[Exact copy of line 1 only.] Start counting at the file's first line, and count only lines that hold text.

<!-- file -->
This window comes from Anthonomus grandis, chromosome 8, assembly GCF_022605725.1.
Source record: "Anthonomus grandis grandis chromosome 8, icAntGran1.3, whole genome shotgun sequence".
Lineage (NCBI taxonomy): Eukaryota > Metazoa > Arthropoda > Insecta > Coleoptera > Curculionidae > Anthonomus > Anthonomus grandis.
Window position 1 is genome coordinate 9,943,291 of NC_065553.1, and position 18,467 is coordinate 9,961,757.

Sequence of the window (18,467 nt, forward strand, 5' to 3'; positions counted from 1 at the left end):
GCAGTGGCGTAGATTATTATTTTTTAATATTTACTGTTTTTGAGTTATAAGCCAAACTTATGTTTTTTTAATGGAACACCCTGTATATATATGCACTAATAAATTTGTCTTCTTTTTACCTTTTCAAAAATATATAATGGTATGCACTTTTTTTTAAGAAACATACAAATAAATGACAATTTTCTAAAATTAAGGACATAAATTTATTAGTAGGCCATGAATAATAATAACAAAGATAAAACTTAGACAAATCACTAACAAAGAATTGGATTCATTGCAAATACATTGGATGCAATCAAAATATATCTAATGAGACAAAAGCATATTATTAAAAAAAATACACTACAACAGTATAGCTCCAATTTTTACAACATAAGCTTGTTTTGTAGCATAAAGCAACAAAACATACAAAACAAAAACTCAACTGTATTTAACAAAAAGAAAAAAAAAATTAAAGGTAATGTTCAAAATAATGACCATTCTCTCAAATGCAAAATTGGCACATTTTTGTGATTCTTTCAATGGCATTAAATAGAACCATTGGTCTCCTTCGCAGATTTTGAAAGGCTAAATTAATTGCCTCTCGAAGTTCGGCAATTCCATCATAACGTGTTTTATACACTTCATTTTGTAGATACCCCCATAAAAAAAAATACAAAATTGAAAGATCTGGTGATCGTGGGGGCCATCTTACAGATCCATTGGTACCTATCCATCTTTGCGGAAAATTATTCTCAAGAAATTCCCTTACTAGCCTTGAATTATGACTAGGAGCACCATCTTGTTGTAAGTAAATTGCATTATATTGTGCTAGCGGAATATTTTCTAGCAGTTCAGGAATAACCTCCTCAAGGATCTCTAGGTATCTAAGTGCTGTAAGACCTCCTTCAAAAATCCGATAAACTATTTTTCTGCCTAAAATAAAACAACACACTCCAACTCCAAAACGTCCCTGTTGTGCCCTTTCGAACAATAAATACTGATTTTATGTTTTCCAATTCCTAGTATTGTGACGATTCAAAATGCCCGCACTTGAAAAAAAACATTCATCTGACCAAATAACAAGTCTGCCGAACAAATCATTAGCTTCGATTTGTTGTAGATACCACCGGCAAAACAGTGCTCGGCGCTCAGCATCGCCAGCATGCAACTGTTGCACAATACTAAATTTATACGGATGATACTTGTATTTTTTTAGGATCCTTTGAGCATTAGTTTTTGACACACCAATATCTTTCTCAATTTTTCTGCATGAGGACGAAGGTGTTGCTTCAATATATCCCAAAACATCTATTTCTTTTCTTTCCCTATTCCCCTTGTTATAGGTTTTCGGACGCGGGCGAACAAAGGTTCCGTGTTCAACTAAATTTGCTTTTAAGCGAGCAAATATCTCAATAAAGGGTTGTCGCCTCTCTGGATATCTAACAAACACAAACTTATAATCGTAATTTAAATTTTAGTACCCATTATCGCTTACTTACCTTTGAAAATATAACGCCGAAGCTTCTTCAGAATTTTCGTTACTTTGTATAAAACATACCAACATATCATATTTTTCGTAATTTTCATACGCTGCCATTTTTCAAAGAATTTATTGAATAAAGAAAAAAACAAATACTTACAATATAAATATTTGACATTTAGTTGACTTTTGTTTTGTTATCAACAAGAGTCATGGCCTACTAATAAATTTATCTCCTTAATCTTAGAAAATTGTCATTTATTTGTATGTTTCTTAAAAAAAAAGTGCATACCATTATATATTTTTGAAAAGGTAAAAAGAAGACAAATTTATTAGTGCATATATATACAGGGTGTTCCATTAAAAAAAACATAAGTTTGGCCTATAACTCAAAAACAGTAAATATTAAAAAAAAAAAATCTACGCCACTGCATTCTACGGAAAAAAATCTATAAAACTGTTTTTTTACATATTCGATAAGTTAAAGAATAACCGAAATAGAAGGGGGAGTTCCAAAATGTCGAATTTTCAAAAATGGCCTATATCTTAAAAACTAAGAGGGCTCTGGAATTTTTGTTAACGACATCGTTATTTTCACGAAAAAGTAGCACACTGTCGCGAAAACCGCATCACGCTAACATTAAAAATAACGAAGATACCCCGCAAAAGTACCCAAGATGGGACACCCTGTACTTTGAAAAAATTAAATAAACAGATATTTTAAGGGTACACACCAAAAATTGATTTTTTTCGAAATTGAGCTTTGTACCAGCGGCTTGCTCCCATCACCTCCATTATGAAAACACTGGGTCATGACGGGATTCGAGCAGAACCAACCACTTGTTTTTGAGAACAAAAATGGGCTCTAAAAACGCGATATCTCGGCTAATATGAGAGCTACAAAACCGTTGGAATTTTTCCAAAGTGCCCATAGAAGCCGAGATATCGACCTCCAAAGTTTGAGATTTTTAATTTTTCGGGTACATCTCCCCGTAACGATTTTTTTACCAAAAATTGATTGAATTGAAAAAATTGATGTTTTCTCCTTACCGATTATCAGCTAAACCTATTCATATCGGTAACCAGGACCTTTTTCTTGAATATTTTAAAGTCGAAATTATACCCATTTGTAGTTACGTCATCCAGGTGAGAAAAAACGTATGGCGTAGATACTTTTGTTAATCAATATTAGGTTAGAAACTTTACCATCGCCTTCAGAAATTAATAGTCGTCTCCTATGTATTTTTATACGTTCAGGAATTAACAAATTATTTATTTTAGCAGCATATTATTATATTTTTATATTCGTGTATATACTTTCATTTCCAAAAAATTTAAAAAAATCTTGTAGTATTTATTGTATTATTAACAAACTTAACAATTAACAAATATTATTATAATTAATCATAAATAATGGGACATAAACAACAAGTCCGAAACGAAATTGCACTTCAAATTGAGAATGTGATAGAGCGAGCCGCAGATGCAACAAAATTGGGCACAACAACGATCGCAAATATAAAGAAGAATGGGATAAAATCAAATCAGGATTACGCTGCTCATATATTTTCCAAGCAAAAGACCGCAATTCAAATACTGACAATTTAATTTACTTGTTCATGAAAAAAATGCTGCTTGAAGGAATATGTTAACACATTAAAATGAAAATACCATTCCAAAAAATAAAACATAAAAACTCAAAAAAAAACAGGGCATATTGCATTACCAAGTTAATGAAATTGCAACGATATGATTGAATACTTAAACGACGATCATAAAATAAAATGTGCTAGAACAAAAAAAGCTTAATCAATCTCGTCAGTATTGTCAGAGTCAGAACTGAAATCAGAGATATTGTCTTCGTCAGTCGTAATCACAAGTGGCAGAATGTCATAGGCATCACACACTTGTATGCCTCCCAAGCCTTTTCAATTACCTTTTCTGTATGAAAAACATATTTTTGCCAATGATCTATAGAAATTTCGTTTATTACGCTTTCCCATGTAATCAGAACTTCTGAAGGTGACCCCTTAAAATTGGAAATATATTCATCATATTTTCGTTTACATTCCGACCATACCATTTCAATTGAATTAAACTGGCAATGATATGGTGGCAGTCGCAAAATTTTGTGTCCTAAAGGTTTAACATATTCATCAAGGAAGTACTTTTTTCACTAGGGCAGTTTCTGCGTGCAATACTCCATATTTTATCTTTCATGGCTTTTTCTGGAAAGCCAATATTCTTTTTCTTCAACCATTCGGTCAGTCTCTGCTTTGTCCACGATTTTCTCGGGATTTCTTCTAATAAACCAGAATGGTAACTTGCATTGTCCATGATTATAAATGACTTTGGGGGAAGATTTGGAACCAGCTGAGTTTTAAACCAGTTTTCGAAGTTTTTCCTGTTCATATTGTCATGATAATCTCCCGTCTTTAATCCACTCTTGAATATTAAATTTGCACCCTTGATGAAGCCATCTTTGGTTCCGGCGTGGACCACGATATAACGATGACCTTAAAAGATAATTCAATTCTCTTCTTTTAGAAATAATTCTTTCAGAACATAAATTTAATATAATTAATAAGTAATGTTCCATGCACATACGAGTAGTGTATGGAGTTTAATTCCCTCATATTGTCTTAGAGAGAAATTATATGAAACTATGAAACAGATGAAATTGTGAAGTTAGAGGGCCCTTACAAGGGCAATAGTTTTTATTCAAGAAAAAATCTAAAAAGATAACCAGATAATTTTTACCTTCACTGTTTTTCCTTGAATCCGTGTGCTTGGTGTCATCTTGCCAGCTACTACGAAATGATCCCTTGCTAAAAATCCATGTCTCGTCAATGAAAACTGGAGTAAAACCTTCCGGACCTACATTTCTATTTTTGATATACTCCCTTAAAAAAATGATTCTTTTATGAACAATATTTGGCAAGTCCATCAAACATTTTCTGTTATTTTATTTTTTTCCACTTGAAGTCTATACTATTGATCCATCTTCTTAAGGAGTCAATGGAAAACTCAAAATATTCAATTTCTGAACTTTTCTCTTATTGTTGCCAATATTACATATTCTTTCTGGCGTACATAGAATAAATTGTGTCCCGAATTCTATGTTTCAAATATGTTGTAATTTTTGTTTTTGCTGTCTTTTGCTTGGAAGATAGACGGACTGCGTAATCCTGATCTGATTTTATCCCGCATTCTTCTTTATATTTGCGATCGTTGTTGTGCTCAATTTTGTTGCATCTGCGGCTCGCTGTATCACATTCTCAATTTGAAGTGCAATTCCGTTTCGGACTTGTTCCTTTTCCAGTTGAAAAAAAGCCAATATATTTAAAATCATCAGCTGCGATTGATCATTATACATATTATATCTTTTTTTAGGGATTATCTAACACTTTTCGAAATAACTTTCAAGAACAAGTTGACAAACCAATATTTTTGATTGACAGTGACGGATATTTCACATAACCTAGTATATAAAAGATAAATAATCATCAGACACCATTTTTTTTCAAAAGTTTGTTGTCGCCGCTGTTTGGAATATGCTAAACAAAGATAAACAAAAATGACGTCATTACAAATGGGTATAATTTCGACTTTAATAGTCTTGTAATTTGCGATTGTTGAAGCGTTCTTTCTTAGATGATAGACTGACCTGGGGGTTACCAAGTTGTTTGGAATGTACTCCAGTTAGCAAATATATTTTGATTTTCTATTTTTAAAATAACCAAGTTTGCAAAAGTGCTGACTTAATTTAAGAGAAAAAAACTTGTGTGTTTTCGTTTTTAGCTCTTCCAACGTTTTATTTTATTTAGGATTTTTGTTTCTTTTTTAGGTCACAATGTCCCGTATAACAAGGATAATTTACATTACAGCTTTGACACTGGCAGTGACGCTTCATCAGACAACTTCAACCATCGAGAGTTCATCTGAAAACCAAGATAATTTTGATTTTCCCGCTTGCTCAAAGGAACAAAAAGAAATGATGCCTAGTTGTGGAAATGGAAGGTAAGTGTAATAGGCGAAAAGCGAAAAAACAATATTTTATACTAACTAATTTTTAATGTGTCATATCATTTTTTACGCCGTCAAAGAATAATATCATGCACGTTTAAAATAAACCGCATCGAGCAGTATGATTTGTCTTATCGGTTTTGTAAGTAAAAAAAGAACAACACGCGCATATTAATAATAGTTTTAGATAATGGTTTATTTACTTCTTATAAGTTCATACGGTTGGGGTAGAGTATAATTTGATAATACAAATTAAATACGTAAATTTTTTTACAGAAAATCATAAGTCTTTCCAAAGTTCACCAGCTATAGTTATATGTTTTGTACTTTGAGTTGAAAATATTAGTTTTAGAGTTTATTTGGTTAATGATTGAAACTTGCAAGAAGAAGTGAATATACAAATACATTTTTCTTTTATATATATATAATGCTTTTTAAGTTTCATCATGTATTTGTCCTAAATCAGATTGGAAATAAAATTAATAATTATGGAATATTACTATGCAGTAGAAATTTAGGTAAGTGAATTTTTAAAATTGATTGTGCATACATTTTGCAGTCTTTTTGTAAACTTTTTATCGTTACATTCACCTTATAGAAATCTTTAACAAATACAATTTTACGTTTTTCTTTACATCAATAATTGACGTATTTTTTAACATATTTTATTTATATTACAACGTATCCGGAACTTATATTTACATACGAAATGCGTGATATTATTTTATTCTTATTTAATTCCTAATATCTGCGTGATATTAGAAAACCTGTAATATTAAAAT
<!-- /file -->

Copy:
This window comes from Anthonomus grandis, chromosome 8, assembly GCF_022605725.1.